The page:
Why First Descents is paddling’s best charity
By Matthew Sturdevant
This summer ended with First Descents coming to Canada for the first time. The decade-old, ever-expanding nonprofit uses kayaking to clear the heads of people who escaped a deadly disease, and helps them navigate chutes and boulders to the next stage of their lives. By all accounts, it’s a powerful program for campers, volunteers and staff in this burgeoning phenomenon within the paddling community.
C&K and Five2Nine Productions’ Mike McKay explore the weeklong camp for young-adult cancer survivors on Ontario’s Madawaska River, and show through their eyes why the program is the best thing since plastic boats in this latest episode of Currents TV, McKay’s documentary-style online series about whitewater life. Click here to see more series episodes.
IT’S FREE: Funded by donations from individuals, organizations and businesses, participants don’t pay a cent. First Descents Founder/CEO Brad Ludden says he wouldn’t want anything to do with the program if it didn’t strip away cost barriers for people burdened with gargantuan medical expenses.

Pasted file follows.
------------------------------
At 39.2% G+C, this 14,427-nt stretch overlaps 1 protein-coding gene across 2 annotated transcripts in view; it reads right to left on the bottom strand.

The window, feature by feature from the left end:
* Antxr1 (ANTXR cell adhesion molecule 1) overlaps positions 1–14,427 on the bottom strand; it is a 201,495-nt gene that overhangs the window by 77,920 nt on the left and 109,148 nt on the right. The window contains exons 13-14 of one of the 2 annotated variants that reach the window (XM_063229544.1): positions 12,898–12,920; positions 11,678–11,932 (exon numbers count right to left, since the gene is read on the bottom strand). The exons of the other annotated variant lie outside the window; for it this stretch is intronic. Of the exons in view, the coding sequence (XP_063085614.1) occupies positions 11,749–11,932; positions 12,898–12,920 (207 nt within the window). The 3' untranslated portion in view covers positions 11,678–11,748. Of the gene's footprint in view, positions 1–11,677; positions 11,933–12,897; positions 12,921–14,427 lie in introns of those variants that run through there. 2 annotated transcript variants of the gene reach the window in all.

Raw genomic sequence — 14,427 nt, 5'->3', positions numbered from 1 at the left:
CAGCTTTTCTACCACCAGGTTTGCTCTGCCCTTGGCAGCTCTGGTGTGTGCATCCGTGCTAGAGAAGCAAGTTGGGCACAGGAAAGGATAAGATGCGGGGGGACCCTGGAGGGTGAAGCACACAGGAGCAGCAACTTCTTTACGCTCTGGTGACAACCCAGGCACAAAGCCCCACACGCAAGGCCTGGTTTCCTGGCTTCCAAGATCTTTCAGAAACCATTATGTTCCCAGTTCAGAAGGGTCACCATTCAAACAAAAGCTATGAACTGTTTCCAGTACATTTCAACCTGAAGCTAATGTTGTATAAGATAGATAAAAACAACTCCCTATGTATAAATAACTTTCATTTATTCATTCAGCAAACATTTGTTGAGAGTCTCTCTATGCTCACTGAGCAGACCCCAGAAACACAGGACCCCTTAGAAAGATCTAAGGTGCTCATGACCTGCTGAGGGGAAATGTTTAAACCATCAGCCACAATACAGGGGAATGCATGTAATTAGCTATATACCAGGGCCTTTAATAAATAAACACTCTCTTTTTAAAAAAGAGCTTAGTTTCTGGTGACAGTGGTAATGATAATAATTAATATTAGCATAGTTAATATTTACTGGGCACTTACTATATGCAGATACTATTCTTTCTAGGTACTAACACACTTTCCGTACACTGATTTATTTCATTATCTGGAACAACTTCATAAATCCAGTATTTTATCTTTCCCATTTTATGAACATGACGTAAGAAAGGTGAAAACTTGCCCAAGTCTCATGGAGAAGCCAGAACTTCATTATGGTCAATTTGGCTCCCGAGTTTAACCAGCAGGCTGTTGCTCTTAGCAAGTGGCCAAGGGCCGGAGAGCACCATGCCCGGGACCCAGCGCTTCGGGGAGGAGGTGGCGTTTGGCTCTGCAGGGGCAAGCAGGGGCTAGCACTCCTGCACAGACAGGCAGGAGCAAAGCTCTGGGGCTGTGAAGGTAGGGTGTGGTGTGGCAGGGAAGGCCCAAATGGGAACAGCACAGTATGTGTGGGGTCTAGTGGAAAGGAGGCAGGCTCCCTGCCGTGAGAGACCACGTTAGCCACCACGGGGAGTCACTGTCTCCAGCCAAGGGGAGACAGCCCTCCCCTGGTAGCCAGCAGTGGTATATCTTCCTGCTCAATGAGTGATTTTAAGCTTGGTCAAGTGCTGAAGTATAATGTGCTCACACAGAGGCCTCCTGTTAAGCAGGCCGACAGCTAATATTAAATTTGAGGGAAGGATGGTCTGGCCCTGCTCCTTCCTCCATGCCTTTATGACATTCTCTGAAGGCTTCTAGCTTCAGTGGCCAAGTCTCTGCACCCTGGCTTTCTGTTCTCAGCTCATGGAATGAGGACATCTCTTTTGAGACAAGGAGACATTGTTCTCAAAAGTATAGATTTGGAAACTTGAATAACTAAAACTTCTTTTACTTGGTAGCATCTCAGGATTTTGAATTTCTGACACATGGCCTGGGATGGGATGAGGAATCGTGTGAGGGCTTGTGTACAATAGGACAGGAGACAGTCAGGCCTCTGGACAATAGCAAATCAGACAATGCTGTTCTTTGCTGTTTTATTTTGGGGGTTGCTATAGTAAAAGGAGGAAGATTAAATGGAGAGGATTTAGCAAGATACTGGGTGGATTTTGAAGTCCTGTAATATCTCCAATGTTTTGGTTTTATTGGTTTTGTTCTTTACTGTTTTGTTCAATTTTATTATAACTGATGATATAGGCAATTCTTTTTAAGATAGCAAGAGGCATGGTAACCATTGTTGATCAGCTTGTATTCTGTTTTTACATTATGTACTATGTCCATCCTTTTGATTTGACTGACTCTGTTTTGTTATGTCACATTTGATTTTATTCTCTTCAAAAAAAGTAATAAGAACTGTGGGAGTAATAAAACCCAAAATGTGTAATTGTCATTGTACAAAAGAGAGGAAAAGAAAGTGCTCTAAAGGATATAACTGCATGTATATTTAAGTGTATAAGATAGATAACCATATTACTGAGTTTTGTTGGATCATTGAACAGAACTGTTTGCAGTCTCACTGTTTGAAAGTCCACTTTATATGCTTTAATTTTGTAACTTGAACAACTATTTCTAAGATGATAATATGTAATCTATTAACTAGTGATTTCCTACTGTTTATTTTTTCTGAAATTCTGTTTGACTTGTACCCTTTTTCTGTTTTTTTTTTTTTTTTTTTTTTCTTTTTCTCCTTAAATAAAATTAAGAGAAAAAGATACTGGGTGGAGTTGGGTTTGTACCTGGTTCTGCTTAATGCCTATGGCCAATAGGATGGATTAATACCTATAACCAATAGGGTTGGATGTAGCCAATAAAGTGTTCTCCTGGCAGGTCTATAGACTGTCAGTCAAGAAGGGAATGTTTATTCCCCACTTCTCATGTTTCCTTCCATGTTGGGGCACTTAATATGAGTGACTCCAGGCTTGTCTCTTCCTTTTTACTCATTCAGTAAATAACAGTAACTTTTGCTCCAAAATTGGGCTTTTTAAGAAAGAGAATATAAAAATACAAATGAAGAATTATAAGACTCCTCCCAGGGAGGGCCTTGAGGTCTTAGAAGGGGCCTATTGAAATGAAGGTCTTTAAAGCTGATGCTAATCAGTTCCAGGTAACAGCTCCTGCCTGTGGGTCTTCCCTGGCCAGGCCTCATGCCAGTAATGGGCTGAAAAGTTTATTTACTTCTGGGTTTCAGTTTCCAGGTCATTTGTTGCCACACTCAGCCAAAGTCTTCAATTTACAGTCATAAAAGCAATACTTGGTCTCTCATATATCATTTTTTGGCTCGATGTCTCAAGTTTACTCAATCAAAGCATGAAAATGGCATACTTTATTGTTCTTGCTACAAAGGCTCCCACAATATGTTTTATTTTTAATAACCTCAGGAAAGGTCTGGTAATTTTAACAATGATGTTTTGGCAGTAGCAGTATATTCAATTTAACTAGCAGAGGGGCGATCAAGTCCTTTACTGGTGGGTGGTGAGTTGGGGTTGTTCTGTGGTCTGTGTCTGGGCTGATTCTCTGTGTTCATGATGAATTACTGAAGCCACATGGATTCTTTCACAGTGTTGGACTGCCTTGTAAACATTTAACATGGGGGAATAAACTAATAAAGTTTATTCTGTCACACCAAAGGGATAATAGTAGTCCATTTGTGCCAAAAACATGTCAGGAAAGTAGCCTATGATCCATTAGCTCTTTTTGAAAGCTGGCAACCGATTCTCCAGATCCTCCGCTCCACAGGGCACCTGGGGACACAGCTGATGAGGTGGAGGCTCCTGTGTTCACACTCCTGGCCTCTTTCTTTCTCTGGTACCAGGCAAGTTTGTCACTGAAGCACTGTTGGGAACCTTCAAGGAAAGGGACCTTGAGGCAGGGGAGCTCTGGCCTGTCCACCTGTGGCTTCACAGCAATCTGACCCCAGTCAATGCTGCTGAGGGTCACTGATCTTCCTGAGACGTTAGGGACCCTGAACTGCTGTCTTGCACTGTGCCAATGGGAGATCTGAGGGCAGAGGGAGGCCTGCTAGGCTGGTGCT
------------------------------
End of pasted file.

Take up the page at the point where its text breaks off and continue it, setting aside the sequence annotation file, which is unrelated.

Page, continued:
A METAPHOR: Ludden and co-founder Corey Nielsen hatched the program idea 10 years ago. “I think that after our very, very first camp—FD1—we instantly recognized that the river is just this beautiful metaphor for healing, for change,” Nielsen says in the film. “We’ve got the past, the present and the future, and it’s kind of your choice what you want to do with it.”
BUILDING BONDS: Young adults with cancer typically aren’t surrounded by their peers. First Descents brings them together in an environment that’s fun and uplifting.
CONFIDENCE: FD volunteer Bryan McKenzie says the use of nicknames allows people a new persona during the FD metamorphosis—one that ends with newly minted paddlers gracefully maneuvering down rapids and through waves.
BLOOMING AND BOOMING: First Descents started in 2001 with a $10,000 grant from Nike and one weeklong camp. A decade later, it is a $1.67 million enterprise with 27 camps in seven states and Canada. In 2012, the Denver-based nonprofit hopes to expand further internationally for a total of 35 to 40 camps. Sure, the curriculum now includes surfing and rock climbing, but Ludden knows his roots. “I can say with confidence that we’ll always keep kayaking as our core competency because that is who we are,” Ludden says. “Our focus is, ‘How do we make our programs even better and get them to more people in need?’”